How to use heaters and electric blankets safely this winter

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As the temperatures start to drop around the country, a new campaign has been launched to help Aussie households reduce the safety risks that some winter warmers pose.

According to Consumer Affairs Victoria, misusing seasonal appliances such as portable heaters and electric blankets can result in a serious fire risk.

Heaters and fireplaces pose an obvious safety risk during winter, but problems such as non-compliant insulation and old or unsafe appliances can also be dangerous.

“We want everyone to have a safe and healthy winter, but many seasonal items can be unsafe if they are old, faulty or used incorrectly,” said Director of Consumer Affairs Victoria, Simon Cohen.

Just taking a few minutes to check heaters and electric blankets before use, and ensuring that smoke detectors are in working order, can prevent a tragedy.

“More than 50 people across Australia die each year from house fires and many more are injured. More than 200 people are treated for serious burns from using hot water bottles,” said Mr Cohen.

Here are some ways to stay safe this winter:

  • carefully check that electric blankets, hot water bottles and other winter items are in good condition and have not been recalled. If the goods have been recalled, return them to the store for a refund or other remedy
  • test your smoke alarm is working every month, and replace the battery every year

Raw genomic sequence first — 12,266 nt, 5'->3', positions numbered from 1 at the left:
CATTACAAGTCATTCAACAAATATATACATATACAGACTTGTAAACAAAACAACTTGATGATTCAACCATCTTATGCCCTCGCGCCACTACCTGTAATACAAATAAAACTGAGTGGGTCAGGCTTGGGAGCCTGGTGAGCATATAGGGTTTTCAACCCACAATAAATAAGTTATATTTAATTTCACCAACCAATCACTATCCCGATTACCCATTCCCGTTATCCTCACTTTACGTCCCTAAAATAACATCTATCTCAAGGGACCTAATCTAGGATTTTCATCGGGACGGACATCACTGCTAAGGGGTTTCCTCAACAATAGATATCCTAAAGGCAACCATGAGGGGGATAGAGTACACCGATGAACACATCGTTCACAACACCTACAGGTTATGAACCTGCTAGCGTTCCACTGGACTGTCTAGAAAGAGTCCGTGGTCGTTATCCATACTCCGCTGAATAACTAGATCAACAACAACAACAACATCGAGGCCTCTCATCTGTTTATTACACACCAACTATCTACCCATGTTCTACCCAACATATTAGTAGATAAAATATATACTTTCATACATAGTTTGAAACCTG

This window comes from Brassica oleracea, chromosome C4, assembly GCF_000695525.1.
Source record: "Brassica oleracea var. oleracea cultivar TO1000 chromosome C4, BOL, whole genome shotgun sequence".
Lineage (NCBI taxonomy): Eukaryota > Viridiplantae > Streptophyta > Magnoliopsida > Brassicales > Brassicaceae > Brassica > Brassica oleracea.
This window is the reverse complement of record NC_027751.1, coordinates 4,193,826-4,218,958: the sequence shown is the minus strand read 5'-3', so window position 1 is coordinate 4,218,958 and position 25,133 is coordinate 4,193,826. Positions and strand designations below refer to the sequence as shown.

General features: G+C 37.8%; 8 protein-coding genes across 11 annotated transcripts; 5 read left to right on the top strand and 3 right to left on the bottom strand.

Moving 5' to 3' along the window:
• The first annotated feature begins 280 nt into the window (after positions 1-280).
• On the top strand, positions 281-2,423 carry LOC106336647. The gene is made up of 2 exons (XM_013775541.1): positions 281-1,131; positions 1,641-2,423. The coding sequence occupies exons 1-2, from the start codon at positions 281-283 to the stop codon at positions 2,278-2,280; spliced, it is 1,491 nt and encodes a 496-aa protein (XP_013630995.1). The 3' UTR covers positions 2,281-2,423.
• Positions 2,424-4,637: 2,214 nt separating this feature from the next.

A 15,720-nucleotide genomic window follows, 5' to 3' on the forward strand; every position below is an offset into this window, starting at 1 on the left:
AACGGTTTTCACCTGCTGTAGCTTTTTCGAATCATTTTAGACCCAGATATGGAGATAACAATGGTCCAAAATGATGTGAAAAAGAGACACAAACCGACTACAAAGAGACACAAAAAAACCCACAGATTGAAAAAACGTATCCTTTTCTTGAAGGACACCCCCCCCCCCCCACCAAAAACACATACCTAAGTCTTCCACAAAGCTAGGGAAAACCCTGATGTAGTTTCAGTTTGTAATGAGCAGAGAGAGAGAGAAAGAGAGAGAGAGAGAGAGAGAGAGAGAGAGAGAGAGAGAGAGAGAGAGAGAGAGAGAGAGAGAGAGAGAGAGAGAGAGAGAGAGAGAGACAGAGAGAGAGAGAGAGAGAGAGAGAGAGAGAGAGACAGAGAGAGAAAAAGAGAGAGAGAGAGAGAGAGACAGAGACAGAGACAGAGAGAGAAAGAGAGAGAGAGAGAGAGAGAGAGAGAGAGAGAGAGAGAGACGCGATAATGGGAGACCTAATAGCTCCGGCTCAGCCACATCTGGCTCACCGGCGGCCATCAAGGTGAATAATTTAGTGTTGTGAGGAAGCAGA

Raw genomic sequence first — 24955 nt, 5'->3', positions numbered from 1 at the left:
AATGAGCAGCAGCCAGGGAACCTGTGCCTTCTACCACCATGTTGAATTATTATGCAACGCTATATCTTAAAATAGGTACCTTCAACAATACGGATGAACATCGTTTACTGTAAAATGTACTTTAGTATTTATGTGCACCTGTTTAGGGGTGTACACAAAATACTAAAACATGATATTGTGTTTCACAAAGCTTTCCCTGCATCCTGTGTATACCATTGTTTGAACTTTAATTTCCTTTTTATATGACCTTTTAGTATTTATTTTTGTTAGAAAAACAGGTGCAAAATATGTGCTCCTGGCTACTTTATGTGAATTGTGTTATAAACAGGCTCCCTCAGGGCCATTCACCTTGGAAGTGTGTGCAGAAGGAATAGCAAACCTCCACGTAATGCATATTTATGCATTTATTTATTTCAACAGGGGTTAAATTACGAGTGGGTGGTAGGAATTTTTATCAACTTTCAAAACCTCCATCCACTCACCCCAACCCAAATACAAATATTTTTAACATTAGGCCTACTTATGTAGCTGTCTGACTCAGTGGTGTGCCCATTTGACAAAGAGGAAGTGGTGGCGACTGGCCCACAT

• use hot tap water and not boiling water to fill your hot water bottle and replace it as soon as it starts to look cracked or worn
  • only buy wheat bags or other heat packs that come with clear heating instructions. Overheating your wheat bag can cause the bag to ignite and start a fire
  • be aware that children’s nightwear with a ‘low fire danger’ label is still flammable, so always keep children away from open heat sources
  • extinguish candles when leaving the room or before going to sleep, and make sure they are not near items such as curtains, bedding and clothing
  • ventilate your house by opening windows and doors each day; this may help reduce mould growth
  • note that a well-insulated home provides year-round comfort but the insulation needs to be correctly installed – keep foil products away from electrical power outlets or lights
  • take note of Energy Safe Victoria’s information for owners of Vulcan or Pyrox Heritage gas heaters, whose carbon monoxide levels need to be tested. For details, see the Program in place to address CO risk in Heritage gas heaters page on the ESV website.

Consumers can take some simple safety steps to prepare for winter and keep up-to-date with the latest product recalls at the Product Safety Australia website.

Running costs of portable heaters

While staying safe this winter, also be aware that portable heaters are huge energy suckers. Canstar Blue’s analysis of heaters found that consumers could be spending as much as $190 over the three months of winter. A radiant bar heater (2.3kW) was the most costly at $186.30, with a 3.5kW reverse cycle air conditioner being the cheapest appliance type to run at $78.30.

To help minimise running costs, you should set your heater to as low a temperate as you comfortable can. Be sure to check that all windows and doors are closed, and ensure you don’t forget to switch it off when no one is using it.

It’s also important to look for high energy efficiency star rating when purchasing if one is available, otherwise check the energy input figure to estimate how much the heater will cost.

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